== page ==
So often, we throw away something we’re done using or that we don’t need any more without thinking about the consequences of this action. We tend to believe that once it’s in the trash, we do our part in keeping the environment clean.
According to the Environmental Protection Agency (EPA), in 2018, the total generation of municipal solid waste was 292.4 million tons, which means that an average American person throws 4.9 pounds per person per day. That is a lot of waste transported and buried in landfills for hundreds of years, negatively impacting the land, groundwater, wildlife, people who live nearby, and all of us as a society.
Dumps are among the nation’s largest methane and other GHG emissions sources. We support a system that trades on natural resources beyond their capacity to regenerate by throwing our stuff away. The EPA estimates more than 75% of recyclable materials are dumped in landfills, yet the national recycling average is less than 34%. That is a big waste of expensive raw materials.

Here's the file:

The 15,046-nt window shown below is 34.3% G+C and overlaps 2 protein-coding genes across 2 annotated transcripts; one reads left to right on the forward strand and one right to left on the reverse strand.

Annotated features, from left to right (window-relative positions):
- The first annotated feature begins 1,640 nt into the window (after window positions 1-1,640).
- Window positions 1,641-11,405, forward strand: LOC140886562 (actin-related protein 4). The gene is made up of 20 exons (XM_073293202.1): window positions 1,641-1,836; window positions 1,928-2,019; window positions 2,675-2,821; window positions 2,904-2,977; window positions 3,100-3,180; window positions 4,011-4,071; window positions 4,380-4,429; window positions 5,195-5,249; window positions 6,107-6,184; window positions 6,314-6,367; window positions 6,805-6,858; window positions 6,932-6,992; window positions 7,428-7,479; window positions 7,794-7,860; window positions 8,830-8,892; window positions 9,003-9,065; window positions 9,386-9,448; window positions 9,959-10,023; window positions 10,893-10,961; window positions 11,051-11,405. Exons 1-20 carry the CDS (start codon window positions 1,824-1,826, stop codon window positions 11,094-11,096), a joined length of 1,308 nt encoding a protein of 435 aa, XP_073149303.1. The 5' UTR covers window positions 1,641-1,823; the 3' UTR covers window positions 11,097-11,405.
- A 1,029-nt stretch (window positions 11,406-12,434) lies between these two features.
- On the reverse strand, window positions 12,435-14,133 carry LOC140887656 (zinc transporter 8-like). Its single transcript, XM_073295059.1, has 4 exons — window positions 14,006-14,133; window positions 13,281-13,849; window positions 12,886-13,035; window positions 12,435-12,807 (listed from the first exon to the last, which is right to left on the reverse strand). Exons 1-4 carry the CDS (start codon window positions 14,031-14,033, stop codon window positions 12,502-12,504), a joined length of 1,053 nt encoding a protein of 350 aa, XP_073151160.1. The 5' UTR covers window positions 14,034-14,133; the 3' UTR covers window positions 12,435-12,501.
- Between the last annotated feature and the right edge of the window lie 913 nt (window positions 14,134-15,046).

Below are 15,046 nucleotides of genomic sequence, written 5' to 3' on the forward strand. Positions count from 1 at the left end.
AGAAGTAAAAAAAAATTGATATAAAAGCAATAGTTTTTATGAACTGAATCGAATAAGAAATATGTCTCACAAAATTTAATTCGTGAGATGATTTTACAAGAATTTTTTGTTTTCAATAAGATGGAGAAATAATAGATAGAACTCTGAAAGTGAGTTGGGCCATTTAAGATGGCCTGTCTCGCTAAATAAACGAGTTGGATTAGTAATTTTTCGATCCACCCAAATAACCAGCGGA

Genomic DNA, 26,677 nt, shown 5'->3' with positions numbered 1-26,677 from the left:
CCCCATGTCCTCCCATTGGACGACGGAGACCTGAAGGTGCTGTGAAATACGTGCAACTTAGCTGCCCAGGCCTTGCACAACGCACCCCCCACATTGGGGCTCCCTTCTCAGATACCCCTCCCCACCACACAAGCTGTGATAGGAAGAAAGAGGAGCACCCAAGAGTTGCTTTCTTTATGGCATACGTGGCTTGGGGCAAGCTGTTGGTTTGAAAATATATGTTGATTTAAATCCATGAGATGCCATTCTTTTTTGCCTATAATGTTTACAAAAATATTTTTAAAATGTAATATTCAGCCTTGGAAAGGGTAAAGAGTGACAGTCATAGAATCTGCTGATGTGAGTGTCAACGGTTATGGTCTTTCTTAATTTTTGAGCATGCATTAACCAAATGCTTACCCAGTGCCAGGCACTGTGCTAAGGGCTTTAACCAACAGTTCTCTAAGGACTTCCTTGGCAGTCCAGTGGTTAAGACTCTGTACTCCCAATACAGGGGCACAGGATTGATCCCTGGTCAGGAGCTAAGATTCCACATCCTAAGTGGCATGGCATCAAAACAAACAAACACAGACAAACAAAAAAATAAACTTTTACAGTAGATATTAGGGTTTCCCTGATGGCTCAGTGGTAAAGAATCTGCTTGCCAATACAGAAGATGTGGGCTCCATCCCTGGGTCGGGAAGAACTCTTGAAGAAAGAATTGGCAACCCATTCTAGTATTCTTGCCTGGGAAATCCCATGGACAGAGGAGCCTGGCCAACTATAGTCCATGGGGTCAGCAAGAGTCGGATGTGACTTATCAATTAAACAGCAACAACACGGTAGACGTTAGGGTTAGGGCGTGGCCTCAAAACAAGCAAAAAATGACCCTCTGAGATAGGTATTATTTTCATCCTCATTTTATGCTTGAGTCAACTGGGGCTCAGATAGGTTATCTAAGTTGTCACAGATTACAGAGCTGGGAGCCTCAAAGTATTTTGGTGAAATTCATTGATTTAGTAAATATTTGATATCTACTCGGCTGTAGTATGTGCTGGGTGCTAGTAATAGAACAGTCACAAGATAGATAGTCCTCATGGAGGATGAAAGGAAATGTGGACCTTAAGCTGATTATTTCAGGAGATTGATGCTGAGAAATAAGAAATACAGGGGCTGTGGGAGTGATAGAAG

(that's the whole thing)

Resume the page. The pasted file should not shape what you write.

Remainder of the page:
Learning How to Increase Recycling Rates at Great Parks
Last year, we conducted a waste audit at Winton Woods to learn more about Great Parks’ waste, recycling and how we can improve and increase recycling rates at the parks. (You can see more of the process in the above video.) We learned, for example, that 70% of the material discarded at The Mill Course trash cans could be recycled (cans, plastic and glass bottles). 20% of all materials at Parky’s Farm could be recycled and diverted from the landfill. We also saw that almost 60% of the materials in the recycling receptacles from the shelters are trash and food waste that can’t be recycled.
Having those results in mind, and with the support of the Ohio Environmental Protection Agency (Ohio EPA) recycling grant, Great Parks more than doubled the number of recycling bins at golf courses and parks. We created a new educational campaign to engage you, our park guests, in our goal.
Think Outside the Trash
Think Outside the Trash is a simple call to think and act outside our automatic action of throwing all of our waste in one trash can. It’s a call to learn what can be recycled and how to avoid unnecessary contamination in the mixed recycling stream.
You may have even seen some new recycling bins placed in parks recently! Be on the lookout for Think Outside the Trash recycling bins in high traffic park areas and golf courses.
So next time you’re at the parks, enjoying your cup of coffee, pop can or water bottle, please Think Outside The Trash. Join us in using the recycling bins, and help us protect the natural resource by diverting recyclable waste from the landfill.